Sprinkler systems

Fire suppression systems can save lives, but they can also make flooding insurance claims more costly. Water from sprinklers come from larger pipes, has a more forceful water flow, and is sprayed directly from overhead using a wide dispersement system.

Multi-story buildings

Water will spread across floors, through porous surfaces, and down into the lowest recesses of a building, contaminating everything it touches along the way. If a pipe bursts on the upper floor of a hotel or an apartment complex, owners may have to replace drywall, lighting, flooring, and carpeting in every unit beneath the leak.

Older buildings increase both risks and costs associated with water damage, since older pipes are more likely to break and may need extensive updates when they do. If a pipe bursts in an older structure, owners will need to pay for any updates needed to bring the building into compliance with current building codes .  

Take Action Now to Prevent a Burst Pipe from Eating Into Your Profits

Owners are often underpaid for their water damage claims simply because they don’t fully understand the terms of their property damage insurance policies. It is essential that you read your policy carefully to determine which losses are covered, what events will trigger coverage, and whether certain coverages may be extended in a large-loss situation.

Once you know what you can inspect from an insurer after a pipe bursts, you can take additional precautions against these losses by:

Investing in risk management

  • There are many small and cost-effective interventions that can help property owners prevent leaks before they cause a problem. A plumber who is familiar with commercial structures can properly identify and diagnose issues in the plumbing system, alleviate pressure on overloaded systems, or install leak detection and warning technology.

Taking advantage of optional extras

  • Commercial insurers typically offer a wide range of endorsements to their policies for an additional fee. Policy additions such as increased cost of construction , extra expense and umbrella coverage, and line-of-sight coverage can offset costs during rebuilding and allow you to correct both structural and aesthetic imperfections.

Increasing business interruption coverage

  • The larger your commercial enterprise, the more you could lose when a flood damages the property. Your business interruption insurance should be enough to cover your monthly operating costs (including employee payroll), profit losses, temporary relocation, and other ongoing expenses even in a worst-case scenario.

Cost-effective specialized inventory and equipment

  • Your insurance policy should always take into account the specific needs of your business. For example, flooding in a restaurant can cause environmental concerns, causing the destruction of perishable stock and requiring hazardous material cleanup to protect against contamination of food and water.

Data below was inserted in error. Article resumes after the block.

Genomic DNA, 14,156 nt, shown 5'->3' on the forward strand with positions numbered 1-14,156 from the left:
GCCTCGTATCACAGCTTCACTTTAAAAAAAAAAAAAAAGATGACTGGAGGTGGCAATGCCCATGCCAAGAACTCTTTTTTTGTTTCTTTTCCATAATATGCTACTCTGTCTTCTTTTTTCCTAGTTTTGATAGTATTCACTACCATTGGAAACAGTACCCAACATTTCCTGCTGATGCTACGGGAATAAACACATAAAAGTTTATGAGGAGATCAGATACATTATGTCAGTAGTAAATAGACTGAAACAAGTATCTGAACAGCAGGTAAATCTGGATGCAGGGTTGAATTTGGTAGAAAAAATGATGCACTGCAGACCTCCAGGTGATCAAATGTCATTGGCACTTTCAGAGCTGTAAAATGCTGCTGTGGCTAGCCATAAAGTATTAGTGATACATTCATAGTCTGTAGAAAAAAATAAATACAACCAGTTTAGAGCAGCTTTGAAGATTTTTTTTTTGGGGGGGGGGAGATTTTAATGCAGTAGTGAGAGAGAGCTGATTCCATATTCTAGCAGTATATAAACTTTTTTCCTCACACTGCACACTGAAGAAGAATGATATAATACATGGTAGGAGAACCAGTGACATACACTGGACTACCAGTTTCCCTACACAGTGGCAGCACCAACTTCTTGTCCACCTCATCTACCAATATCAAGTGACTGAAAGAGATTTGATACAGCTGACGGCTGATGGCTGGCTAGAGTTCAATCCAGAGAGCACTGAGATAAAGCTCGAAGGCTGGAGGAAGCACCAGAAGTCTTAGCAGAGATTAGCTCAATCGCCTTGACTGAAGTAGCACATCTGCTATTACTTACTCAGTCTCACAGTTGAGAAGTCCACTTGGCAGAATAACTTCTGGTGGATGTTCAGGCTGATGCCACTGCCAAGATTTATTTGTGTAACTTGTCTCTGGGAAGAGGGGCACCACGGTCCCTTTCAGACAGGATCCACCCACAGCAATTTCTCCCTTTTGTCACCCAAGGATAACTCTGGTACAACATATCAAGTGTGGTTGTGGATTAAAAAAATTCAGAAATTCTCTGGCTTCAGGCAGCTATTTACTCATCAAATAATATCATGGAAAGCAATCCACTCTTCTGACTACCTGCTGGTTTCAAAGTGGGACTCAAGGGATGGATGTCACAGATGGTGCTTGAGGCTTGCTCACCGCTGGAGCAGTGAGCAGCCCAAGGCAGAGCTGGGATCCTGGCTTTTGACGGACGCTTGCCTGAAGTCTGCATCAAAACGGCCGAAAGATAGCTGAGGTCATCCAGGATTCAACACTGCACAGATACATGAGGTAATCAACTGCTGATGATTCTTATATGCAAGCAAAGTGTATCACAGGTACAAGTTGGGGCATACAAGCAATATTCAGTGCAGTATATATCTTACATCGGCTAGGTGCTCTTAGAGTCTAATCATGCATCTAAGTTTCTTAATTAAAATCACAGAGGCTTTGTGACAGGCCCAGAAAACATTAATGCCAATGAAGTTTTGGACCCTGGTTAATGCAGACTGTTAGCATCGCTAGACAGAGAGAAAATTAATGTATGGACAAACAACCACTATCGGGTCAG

What to Do Immediately After Water Damage Is Discovered

The first thing you should do after the water has been shut off is to notify your insurance company. Insurers have strict rules about prompt notification of losses, and reporting the damage early allows your claim to get started as soon as possible.

Once you have notified the insurer of your intent to file a claim, you should:

Show the extent of your losses

  • The evidence you present to your insurance company is directly related to the amount offered on your claim. Before you take steps to correct the damage, make sure you have photos and video of the damage and the condition of the property immediately after the leak occurred.

Prevent further damage

  • Policyholders have a duty to begin cleanup and drying procedures to prevent further losses, such as removing water from interior spaces. However, you should not make any permanent repairs or perform anything other than reasonable or necessary flood mitigation until an insurance agent has seen the damage.

Complete and file your claim

  • Your claim may require extensive documentation, including inventory lists (including prices, dates of purchase, and serial numbers), past and projected income estimates, and receipts for out-of-pocket expenses. Once you have submitted the claim, you should keep a copy in your own record, as well as any correspondence between you and the insurance company.

Get help from an insurance litigation attorney

  • Unfortunately, insurers often attempt to deny water damage claims by blaming the policyholder, citing the owner’s own failed maintenance or negligence as the reason the pipe burst in the first place. When this happens, a commercial insurance attorney can help you get fair payment for your losses.

Commercial policyholders often experience unfair denials, delays, and underpayments for their water damage insurance claims. If your insurer is refusing to pay for damages, it may be necessary to hire an attorney to advise you on your next steps. Simply fill out the form on this page today to contact an insurance attorney at the Voss Law Firm or order a free copy of our book,  Commercial Property Owners Must Read This BEFORE Filing an Insurance Claim .

If No Recovery No Fee Guarenteed

The Voss Law Firm, P.C. represents clients on a local, national and international basis. We proudly serve companies and individuals along the Gulf Coast and around the globe on a contingency fee basis. Our law firm collects nothing unless we recover on our client's behalf.